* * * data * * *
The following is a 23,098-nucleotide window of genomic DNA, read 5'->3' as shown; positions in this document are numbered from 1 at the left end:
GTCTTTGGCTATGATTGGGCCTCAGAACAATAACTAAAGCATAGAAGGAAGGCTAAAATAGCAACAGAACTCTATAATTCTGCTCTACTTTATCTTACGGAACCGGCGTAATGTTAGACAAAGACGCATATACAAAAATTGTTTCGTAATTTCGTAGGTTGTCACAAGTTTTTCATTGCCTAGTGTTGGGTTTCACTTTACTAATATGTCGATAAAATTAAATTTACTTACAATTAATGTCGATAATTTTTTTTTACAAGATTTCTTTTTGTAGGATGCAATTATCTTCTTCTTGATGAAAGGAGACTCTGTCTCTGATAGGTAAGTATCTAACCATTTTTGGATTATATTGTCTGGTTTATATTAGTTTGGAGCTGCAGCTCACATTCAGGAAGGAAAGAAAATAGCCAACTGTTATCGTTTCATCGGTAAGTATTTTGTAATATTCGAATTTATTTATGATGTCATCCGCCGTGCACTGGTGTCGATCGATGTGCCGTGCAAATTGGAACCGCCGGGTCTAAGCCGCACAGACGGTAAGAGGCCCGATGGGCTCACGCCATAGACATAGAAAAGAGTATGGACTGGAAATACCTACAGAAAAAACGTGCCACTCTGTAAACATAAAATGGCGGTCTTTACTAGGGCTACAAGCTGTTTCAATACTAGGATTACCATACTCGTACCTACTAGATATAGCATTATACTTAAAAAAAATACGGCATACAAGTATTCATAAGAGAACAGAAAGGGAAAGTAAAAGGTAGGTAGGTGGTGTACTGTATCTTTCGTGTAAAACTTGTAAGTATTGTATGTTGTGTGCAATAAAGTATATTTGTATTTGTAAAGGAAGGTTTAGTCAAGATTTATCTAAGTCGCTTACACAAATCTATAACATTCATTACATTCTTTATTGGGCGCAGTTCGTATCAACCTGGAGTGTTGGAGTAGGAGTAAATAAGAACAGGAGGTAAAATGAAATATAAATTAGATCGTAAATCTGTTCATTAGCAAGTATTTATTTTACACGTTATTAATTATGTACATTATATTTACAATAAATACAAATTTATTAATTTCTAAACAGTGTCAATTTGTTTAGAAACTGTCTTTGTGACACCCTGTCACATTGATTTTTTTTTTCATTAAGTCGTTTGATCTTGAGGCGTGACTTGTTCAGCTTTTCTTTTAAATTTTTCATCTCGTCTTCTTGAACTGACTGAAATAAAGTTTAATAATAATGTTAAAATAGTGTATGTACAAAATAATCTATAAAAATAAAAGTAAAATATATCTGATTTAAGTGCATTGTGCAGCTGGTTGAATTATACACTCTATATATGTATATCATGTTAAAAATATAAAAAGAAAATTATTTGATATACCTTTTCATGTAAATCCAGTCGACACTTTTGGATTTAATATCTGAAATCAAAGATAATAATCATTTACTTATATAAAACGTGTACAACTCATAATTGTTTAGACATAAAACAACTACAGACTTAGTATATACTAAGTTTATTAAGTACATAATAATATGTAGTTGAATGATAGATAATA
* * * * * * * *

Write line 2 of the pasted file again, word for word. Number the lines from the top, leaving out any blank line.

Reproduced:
GTCTTTGGCTATGATTGGGCCTCAGAACAATAACTAAAGCATAGAAGGAAGGCTAAAATAGCAACAGAACTCTATAATTCTGCTCTACTTTATCTTACGGAACCGGCGTAATGTTAGACAAAGACGCATATACAAAAATTGTTTCGTAATTTCGTAGGTTGTCACAAGTTTTTCATTGCCTAGTGTTGGGTTTCACTTTACTAATATGTCGATAAAATTAAATTTACTTACAATTAATGTCGATAATTTTTTTTTACAAGATTTCTTTTTGTAGGATGCAATTATCTTCTTCTTGATGAAAGGAGACTCTGTCTCTGATAGGTAAGTATCTAACCATTTTTGGATTATATTGTCTGGTTTATATTAGTTTGGAGCTGCAGCTCACATTCAGGAAGGAAAGAAAATAGCCAACTGTTATCGTTTCATCGGTAAGTATTTTGTAATATTCGAATTTATTTATGATGTCATCCGCCGTGCACTGGTGTCGATCGATGTGCCGTGCAAATTGGAACCGCCGGGTCTAAGCCGCACAGACGGTAAGAGGCCCGATGGGCTCACGCCATAGACATAGAAAAGAGTATGGACTGGAAATACCTACAGAAAAAACGTGCCACTCTGTAAACATAAAATGGCGGTCTTTACTAGGGCTACAAGCTGTTTCAATACTAGGATTACCATACTCGTACCTACTAGATATAGCATTATACTTAAAAAAAATACGGCATACAAGTATTCATAAGAGAACAGAAAGGGAAAGTAAAAGGTAGGTAGGTGGTGTACTGTATCTTTCGTGTAAAACTTGTAAGTATTGTATGTTGTGTGCAATAAAGTATATTTGTATTTGTAAAGGAAGGTTTAGTCAAGATTTATCTAAGTCGCTTACACAAATCTATAACATTCATTACATTCTTTATTGGGCGCAGTTCGTATCAACCTGGAGTGTTGGAGTAGGAGTAAATAAGAACAGGAGGTAAAATGAAATATAAATTAGATCGTAAATCTGTTCATTAGCAAGTATTTATTTTACACGTTATTAATTATGTACATTATATTTACAATAAATACAAATTTATTAATTTCTAAACAGTGTCAATTTGTTTAGAAACTGTCTTTGTGACACCCTGTCACATTGATTTTTTTTTTCATTAAGTCGTTTGATCTTGAGGCGTGACTTGTTCAGCTTTTCTTTTAAATTTTTCATCTCGTCTTCTTGAACTGACTGAAATAAAGTTTAATAATAATGTTAAAATAGTGTATGTACAAAATAATCTATAAAAATAAAAGTAAAATATATCTGATTTAAGTGCATTGTGCAGCTGGTTGAATTATACACTCTATATATGTATATCATGTTAAAAATATAAAAAGAAAATTATTTGATATACCTTTTCATGTAAATCCAGTCGACACTTTTGGATTTAATATCTGAAATCAAAGATAATAATCATTTACTTATATAAAACGTGTACAACTCATAATTGTTTAGACATAAAACAACTACAGACTTAGTATATACTAAGTTTATTAAGTACATAATAATATGTAGTTGAATGATAGATAATA